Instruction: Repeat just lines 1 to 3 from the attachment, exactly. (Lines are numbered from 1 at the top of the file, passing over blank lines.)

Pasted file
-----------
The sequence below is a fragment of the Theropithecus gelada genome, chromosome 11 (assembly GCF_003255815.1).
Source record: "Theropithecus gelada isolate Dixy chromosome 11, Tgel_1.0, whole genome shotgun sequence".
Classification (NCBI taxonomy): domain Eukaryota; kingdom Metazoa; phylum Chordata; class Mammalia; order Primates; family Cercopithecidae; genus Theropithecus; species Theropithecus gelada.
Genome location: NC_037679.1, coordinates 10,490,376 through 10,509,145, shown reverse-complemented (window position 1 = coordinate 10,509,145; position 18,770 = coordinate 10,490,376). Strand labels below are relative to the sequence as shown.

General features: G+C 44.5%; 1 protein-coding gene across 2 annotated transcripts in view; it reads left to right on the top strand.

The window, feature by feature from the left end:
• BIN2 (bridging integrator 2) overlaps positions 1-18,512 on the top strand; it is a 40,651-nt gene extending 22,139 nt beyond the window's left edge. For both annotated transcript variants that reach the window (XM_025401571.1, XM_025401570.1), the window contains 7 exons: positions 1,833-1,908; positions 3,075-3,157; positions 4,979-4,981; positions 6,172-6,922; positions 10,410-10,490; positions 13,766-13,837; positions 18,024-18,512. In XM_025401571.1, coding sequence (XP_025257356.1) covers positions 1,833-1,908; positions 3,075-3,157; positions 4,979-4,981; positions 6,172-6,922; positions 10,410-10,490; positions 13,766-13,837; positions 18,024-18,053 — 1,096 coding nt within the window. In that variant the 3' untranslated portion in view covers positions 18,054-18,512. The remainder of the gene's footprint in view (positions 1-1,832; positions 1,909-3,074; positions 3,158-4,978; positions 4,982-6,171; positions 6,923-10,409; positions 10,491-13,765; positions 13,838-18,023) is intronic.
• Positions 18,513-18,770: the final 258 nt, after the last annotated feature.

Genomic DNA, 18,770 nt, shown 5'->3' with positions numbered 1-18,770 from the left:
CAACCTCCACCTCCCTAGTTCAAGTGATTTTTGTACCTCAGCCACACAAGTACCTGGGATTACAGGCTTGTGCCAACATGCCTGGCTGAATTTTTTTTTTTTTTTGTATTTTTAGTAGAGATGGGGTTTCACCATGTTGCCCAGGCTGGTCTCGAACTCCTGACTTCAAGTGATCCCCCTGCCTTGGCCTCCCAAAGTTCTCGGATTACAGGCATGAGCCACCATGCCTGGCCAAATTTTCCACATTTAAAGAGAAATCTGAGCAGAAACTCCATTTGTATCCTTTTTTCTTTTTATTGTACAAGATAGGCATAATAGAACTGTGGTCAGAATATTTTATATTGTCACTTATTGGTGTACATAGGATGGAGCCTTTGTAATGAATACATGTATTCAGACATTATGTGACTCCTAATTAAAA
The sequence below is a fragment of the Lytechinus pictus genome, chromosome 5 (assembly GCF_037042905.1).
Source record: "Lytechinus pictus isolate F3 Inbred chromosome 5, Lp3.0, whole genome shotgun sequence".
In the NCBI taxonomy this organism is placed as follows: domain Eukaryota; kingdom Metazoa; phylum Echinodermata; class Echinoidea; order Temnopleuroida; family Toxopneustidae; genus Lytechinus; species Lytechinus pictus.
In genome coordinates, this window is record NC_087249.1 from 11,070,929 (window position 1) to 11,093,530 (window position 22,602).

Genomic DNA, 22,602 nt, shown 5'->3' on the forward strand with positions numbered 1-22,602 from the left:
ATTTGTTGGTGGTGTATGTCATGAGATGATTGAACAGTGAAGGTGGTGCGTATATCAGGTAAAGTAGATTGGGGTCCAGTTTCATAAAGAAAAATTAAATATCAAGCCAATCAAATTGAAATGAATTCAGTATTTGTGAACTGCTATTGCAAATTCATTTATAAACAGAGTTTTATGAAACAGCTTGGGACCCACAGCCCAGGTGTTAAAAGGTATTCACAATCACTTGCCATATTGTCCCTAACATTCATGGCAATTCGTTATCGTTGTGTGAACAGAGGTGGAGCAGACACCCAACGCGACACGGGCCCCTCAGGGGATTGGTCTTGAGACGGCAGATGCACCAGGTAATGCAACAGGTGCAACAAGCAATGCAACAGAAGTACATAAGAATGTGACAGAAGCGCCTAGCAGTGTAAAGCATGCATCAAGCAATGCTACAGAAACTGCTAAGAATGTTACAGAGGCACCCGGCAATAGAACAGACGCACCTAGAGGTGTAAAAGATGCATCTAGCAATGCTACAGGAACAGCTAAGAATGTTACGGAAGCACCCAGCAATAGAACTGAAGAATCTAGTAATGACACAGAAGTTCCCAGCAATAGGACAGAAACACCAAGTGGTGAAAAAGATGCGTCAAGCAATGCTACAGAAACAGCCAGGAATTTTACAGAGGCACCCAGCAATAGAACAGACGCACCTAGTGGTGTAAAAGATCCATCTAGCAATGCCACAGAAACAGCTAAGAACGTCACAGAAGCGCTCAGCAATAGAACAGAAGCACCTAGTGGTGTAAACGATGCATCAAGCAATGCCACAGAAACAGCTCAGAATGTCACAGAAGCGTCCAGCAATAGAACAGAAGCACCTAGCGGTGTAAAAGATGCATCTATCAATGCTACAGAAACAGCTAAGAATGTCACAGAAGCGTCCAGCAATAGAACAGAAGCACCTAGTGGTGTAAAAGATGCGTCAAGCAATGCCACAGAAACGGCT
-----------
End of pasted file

The sequence below is a fragment of the Theropithecus gelada genome, chromosome 11 (assembly GCF_003255815.1).
Source record: "Theropithecus gelada isolate Dixy chromosome 11, Tgel_1.0, whole genome shotgun sequence".
Classification (NCBI taxonomy): domain Eukaryota; kingdom Metazoa; phylum Chordata; class Mammalia; order Primates; family Cercopithecidae; genus Theropithecus; species Theropithecus gelada.